Want to clarify something. At one point I was a rabid nonvoter…probably even an anti-voter. I’ve softened on that. This year, I’m going to the ballots. I’m voting to strike down two asinine amendments: one that will attempt to define marriage and one that will make it harder for some folks to vote. I’ll probably even vote for an obscure candidate for president (either Stein or Barr).
So, I’m not a vehement anti-voter; rather my big issue is with folks who buy into our societal myths about political power and change. If we want change, we should be exploring all sorts of tactics, voting being the least direct, most costly, and most exploitative.
Voting is a small thing we can do. I think it can be a sometimes helpful tactic. But it is so abstract and broad and limited. We vote for who “they” let us vote for…at least at the higher offices. And I have no faith at all that our system can bring about justice anymore.
But I vote to restrain injustice. That is, as I see it, the only justification I can find for voting at all, given the state of imperial affairs. I can give a few hours on a Tuesday to that. But I must give my life to sowing seeds of justice and peace.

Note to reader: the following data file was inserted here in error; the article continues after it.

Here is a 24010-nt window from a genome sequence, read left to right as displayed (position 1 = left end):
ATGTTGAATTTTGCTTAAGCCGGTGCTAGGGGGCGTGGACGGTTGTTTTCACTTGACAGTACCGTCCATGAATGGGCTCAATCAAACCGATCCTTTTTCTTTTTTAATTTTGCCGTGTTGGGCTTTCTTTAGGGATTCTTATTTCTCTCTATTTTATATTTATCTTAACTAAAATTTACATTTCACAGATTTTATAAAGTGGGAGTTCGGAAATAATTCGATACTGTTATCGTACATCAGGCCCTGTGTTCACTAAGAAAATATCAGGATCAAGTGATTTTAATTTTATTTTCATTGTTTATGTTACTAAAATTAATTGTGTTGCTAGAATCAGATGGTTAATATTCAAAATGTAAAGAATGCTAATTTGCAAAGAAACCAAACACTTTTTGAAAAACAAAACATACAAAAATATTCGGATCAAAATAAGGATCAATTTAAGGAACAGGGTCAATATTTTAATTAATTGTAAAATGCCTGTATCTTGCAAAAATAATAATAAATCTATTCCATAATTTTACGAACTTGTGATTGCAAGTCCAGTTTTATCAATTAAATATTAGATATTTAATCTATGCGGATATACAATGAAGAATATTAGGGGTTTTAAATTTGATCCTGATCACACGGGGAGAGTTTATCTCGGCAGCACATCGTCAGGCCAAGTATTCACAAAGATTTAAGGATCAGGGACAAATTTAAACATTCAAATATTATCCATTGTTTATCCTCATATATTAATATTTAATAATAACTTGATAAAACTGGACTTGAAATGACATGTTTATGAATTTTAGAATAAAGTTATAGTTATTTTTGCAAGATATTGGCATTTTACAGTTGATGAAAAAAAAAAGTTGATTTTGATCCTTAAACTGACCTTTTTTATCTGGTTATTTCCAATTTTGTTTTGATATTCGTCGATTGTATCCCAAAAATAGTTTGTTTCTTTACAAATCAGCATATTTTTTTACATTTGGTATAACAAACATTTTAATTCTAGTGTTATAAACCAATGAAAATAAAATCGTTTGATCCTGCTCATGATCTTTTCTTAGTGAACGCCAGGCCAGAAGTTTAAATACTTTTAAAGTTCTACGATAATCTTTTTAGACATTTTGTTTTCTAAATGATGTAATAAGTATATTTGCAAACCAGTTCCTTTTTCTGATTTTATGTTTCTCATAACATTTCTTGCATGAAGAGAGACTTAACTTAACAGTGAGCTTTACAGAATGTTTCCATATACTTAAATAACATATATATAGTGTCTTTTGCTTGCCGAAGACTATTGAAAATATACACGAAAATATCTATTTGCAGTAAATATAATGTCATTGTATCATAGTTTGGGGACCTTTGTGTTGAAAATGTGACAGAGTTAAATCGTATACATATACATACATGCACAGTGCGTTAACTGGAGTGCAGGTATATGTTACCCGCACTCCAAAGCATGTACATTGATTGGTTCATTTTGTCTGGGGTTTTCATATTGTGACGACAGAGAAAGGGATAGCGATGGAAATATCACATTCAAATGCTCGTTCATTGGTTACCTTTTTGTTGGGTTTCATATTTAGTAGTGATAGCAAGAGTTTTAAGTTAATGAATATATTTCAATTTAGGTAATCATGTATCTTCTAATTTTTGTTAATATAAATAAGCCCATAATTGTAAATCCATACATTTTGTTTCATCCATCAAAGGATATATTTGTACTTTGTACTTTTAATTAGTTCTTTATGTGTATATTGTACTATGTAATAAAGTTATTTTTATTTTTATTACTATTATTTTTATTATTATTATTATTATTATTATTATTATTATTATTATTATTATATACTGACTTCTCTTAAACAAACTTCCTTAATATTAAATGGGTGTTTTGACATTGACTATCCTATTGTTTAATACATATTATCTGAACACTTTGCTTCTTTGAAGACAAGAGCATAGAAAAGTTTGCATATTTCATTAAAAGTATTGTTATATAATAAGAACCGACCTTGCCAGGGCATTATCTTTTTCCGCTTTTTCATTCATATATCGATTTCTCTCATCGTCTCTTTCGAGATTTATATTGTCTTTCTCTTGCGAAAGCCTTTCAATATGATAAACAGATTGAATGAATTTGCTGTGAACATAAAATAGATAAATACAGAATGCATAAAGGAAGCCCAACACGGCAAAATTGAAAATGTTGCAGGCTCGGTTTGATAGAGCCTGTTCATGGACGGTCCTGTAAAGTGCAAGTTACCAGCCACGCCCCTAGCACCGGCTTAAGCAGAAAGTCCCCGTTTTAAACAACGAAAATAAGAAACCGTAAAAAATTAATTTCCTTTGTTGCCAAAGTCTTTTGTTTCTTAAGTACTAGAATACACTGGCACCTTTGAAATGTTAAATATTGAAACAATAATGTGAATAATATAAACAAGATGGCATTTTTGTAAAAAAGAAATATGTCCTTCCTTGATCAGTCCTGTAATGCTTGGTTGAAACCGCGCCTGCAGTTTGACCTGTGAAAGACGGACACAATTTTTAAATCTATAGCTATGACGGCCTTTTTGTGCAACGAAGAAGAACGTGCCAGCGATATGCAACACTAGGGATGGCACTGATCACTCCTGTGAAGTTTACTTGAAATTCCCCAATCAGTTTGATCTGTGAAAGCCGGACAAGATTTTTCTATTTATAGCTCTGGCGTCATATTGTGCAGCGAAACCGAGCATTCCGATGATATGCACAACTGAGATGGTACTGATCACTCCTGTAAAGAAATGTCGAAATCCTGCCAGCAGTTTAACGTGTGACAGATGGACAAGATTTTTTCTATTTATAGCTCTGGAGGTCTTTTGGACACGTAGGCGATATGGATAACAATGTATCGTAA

That is the vote that I have to cast every day. And, to be a bit grumpy and cynical about it, it really pisses me off that I’ve seen more tweets and statuses and blog posts about this damned choice between Obama and Romney in the past few months than I’ve seen about justice-doing and peace-making or anything good and noble in the past year.
If you care for the least of these, vote. But if you go through the rest of your life only donating a dollar here and there to help the poor, then you don’t care about change.
If you care for the homeless, vote. But if you have never entertained the idea of giving folks a place to sleep…or explored options with your church or friends beyond simply pointing people to a shelter (which is not a home, nor is it usually safe), then ask yourself if you really care about homelessness.
If you care for the migrant, vote. But if you buy your clothes or food from places that exploit their labor, then what do you hope will happen?
In the end, our politics is determined by what we do more than who we vote for.